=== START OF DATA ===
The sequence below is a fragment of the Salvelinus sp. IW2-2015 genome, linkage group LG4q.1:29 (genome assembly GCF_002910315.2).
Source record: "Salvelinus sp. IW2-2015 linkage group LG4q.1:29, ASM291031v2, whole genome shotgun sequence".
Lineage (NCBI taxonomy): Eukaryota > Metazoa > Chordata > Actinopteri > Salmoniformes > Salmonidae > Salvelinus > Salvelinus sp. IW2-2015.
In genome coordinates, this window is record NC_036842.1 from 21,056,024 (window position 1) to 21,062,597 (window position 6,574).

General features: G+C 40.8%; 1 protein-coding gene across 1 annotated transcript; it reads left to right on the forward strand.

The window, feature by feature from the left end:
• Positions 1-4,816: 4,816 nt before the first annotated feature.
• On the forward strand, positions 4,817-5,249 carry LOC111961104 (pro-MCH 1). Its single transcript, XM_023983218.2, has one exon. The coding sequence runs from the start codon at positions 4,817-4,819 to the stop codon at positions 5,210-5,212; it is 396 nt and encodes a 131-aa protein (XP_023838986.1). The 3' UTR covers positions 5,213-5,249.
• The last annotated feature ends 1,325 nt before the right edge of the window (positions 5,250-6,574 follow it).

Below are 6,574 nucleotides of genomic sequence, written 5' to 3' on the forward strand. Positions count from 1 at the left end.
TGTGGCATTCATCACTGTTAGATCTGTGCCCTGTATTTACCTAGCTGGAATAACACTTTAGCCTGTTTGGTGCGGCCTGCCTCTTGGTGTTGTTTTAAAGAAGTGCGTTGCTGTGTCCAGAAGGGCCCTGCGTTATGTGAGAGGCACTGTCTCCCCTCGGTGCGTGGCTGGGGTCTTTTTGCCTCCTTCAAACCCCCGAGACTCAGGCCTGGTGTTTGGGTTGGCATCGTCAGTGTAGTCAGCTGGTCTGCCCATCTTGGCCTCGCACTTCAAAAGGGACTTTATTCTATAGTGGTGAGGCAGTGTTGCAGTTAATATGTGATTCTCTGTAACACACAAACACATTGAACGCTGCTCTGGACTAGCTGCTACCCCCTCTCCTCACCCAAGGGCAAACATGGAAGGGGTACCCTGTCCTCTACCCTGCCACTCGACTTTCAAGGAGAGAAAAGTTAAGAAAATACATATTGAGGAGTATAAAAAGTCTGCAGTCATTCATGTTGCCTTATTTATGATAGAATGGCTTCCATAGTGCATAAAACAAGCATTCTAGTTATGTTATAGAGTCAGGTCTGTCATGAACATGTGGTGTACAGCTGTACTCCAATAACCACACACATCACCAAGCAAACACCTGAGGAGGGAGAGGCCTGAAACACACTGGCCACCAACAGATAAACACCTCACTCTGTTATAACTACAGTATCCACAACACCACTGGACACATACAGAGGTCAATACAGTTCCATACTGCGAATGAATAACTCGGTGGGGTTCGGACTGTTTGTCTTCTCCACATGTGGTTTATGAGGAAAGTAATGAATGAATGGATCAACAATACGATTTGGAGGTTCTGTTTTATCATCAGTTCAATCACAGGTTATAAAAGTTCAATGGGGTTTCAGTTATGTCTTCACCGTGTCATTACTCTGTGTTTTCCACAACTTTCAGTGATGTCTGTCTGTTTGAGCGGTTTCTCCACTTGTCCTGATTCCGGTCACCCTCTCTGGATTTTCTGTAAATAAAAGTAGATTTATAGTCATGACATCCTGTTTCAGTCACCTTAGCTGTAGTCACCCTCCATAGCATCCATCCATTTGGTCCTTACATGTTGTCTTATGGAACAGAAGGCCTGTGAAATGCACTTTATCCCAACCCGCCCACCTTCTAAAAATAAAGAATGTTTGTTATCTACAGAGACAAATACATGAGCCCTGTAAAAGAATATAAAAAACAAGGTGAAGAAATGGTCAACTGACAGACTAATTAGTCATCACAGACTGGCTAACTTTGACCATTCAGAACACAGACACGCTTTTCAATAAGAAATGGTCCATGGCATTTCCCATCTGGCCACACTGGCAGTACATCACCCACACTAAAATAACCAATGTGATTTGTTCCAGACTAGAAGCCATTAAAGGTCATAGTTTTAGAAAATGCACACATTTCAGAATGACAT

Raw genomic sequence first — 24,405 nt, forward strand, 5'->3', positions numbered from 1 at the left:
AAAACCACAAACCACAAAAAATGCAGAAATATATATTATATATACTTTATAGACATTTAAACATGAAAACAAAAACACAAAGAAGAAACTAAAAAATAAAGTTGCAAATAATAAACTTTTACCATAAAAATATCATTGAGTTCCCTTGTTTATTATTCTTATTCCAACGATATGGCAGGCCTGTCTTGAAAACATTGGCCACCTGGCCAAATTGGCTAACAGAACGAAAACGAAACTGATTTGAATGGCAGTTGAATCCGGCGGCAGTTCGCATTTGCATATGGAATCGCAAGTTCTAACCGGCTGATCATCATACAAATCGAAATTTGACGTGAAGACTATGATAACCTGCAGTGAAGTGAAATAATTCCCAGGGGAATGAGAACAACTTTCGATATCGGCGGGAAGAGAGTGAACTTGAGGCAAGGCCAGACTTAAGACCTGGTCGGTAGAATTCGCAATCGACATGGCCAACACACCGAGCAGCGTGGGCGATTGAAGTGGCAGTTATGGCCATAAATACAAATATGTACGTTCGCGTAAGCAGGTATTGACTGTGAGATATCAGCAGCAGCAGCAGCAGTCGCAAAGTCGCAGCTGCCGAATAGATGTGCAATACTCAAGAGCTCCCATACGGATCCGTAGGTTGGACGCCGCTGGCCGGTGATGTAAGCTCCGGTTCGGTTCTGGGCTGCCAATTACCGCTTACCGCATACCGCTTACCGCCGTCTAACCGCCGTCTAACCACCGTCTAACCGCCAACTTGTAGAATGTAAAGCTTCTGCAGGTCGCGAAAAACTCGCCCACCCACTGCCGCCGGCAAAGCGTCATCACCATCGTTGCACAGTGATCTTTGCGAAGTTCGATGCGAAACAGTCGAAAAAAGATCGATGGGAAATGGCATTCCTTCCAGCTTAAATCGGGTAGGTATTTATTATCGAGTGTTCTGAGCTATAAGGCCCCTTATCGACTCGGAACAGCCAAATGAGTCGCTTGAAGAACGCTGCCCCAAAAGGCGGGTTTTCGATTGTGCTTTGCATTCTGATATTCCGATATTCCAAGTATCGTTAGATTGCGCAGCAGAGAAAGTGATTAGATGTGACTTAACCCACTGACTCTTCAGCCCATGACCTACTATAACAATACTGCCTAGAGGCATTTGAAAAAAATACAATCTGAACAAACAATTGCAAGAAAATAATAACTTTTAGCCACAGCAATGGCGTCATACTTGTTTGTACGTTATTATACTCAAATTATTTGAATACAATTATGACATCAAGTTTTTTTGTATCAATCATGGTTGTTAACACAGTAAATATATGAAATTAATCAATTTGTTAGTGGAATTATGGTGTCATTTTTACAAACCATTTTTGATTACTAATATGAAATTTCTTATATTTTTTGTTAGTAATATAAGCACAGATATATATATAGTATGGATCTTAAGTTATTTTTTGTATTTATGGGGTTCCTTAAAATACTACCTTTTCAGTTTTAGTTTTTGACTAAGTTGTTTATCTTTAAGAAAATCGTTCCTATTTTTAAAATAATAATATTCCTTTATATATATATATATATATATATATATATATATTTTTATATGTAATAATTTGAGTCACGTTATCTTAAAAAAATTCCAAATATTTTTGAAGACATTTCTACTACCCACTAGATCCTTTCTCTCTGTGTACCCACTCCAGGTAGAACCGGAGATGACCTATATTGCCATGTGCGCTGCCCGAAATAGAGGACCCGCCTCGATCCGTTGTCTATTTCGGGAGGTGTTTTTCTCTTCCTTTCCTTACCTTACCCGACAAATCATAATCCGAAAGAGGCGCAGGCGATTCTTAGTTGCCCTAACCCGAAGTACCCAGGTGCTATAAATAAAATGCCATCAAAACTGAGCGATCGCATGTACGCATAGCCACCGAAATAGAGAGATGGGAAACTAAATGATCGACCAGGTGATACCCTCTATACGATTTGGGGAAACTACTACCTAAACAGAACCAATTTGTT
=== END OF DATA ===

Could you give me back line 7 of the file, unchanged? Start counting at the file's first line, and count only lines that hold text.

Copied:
• Positions 1-4,816: 4,816 nt before the first annotated feature.